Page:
President Cristina Fernandez has been re-elected with one of the widest victory margins in Argentine history by persuading voters that she alone, even without her late powerbroker husband, is best able to keep spreading the wealth of an economic boom.
Fernandez had nearly 54 per cent of the votes cast in Sunday's election, with nearly 97 per cent of polling stations reporting nationwide. Her nearest challenger got just under 17 per cent.
The victory makes Fernandez the first woman re-elected as president in Latin America. But it is bittersweet for her personally. It's the first in a lifetime of politics without her husband and predecessor, Nestor Kirchner, who died of a heart attack last Oct. 27.
"This is a strange night for me," she said in her victory speech, describing her mix of emotions. "This man who transformed Argentina led us all and gave everything he had and more.... Without him, without his valour and courage, it would have been impossible to get to this point.
"Count on me to continue pursuing the project," Fernandez vowed. "All I want is to keep collaborating... to keep Argentina growing."
Fernandez's victory margin over socialist Gov. Hermes Binner and five other candidates was wider even than the 1973 margin of her strongman hero, Juan Domingo Peron.
Her Front for Victory coalition hoped to regain enough seats in Congress to form new alliances and regain the control it lost in 2009. At play were 130 seats in the lower house and 24 in the Senate.
Popular anti-poverty programs
Fernandez's poll numbers had dipped during the early years of her presidency, but she reversed the negatives as a widow, softening her usually combative tone while gaining loyalty from the country's political elite and confidence from its poor.
While her rivals went negative in the campaign, Fernandez, 58, talked about "utopia" and cited real achievements: She and Kirchner, who was president from 2003 to 2007, have put more money in the pockets of the poor and created more social programs to help them than any leader since Argentina's seminal populist strongman, Juan Domingo Peron, and his wife, Evita. Since Nestor Kirchner took office, poverty rates have plummeted.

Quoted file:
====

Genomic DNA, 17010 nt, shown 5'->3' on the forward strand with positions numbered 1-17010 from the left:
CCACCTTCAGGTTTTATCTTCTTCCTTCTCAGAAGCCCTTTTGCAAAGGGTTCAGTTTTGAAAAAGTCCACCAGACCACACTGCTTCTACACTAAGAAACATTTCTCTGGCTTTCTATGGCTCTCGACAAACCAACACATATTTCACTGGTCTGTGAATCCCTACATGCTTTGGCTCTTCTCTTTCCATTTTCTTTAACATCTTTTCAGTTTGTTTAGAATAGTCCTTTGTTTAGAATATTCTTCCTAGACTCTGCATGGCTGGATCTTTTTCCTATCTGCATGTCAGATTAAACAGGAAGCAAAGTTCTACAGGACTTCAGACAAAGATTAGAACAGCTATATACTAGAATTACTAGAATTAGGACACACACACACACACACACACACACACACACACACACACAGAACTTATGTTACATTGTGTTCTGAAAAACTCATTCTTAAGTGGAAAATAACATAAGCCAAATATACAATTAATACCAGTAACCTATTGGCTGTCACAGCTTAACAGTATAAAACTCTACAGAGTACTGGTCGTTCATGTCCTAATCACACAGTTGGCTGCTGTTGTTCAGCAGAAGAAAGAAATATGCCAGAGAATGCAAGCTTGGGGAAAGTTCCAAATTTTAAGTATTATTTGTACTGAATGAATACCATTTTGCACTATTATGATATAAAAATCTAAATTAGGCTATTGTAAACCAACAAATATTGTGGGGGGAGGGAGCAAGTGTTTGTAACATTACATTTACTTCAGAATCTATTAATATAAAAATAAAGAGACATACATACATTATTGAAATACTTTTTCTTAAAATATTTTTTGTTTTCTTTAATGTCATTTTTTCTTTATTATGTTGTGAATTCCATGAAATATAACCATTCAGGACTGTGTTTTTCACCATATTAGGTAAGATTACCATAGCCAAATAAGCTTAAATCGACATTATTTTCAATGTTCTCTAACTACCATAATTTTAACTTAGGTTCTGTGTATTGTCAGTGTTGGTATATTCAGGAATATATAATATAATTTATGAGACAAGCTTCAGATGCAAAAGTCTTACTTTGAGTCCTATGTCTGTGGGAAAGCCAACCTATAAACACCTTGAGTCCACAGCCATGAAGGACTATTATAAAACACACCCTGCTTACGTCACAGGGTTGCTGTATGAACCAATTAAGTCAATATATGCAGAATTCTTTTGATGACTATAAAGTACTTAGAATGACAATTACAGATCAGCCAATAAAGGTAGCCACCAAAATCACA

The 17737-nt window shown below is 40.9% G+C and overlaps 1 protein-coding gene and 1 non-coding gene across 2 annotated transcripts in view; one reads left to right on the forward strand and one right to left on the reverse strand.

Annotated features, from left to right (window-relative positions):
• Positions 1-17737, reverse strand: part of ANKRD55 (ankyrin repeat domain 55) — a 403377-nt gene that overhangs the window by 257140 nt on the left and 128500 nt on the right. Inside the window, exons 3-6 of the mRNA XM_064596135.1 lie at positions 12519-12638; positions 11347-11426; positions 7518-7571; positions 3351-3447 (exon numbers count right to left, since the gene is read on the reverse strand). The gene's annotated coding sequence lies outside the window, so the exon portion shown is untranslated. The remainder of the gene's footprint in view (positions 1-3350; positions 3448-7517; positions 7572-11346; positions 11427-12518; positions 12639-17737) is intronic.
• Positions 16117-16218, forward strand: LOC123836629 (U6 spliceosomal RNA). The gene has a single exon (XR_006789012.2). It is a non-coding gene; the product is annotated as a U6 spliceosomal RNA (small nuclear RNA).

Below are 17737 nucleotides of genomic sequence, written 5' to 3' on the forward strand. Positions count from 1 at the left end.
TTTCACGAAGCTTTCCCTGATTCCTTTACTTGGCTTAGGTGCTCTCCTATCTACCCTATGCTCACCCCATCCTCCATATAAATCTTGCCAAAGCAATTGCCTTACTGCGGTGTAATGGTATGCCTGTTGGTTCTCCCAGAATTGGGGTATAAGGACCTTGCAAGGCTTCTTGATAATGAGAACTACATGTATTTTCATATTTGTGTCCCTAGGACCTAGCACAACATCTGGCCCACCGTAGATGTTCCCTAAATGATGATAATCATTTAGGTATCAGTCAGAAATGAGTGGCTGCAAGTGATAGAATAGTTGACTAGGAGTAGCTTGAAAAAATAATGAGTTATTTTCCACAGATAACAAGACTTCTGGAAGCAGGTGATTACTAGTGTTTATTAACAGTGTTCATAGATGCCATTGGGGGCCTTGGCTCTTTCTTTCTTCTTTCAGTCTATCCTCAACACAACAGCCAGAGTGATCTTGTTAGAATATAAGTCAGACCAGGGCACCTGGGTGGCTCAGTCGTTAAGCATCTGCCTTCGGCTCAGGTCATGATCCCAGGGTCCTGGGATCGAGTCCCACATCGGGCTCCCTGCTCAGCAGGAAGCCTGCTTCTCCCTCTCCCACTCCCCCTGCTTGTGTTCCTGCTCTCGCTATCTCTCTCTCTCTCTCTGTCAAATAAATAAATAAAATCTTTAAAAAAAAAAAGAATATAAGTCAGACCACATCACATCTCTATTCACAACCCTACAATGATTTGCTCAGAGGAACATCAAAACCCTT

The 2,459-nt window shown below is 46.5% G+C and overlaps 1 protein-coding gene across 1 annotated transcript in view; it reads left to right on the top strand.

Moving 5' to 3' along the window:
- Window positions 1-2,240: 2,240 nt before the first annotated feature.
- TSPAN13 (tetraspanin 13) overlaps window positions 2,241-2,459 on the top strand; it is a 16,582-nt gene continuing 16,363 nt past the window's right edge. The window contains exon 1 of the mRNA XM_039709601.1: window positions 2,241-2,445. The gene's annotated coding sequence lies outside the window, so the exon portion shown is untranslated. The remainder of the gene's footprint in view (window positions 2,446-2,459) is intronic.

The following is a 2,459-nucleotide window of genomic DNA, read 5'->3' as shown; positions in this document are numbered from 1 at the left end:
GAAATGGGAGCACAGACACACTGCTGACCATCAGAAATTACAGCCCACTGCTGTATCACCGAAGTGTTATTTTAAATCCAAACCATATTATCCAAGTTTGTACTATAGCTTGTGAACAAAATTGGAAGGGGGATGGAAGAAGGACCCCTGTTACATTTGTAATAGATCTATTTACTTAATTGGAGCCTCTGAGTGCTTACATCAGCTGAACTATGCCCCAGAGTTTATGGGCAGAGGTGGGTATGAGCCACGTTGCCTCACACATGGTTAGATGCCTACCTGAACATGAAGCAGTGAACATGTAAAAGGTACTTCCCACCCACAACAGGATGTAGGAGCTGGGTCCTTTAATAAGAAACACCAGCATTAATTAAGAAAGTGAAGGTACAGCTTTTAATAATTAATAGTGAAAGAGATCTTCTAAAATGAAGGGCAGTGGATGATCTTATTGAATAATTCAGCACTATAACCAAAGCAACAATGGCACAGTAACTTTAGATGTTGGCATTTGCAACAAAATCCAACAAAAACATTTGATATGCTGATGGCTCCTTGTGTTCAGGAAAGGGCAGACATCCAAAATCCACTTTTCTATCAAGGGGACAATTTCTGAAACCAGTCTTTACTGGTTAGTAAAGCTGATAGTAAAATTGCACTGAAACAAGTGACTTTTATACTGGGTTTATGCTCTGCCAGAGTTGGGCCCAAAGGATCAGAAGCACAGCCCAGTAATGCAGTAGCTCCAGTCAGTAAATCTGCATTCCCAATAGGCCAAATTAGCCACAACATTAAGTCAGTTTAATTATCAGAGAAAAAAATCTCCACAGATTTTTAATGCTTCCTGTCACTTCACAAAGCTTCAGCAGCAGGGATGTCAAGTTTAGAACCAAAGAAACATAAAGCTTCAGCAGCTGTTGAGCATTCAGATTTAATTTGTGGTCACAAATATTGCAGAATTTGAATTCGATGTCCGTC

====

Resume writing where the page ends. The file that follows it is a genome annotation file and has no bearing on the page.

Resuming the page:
One popular program among Argentina's hard-hit class is a $3-billion system of monthly allowances that Fernandez created by presidential decree. It sees families get $64 a month for each child they keep in public school.
Fernandez has increased retiree pensions and last month raised the minimum wage by 25 per cent to $541 a month, Latin America's highest. And since the start of her husband's first term, poverty levels have dropped from 54 per cent to eight per cent this year, according to the government's INDEC statistics service.
Artemio Lopez, who directs the Consultora Equis firm, says his calculations suggests it's closer to 21 per cent of Argentina's 40 million people who live in poverty, but that's still the longest period of improvement the country has seen since it regained democracy in 1983.
"People are voting for economic stability," explained Mariel Fornoni, who directs the Management & Fit consulting firm.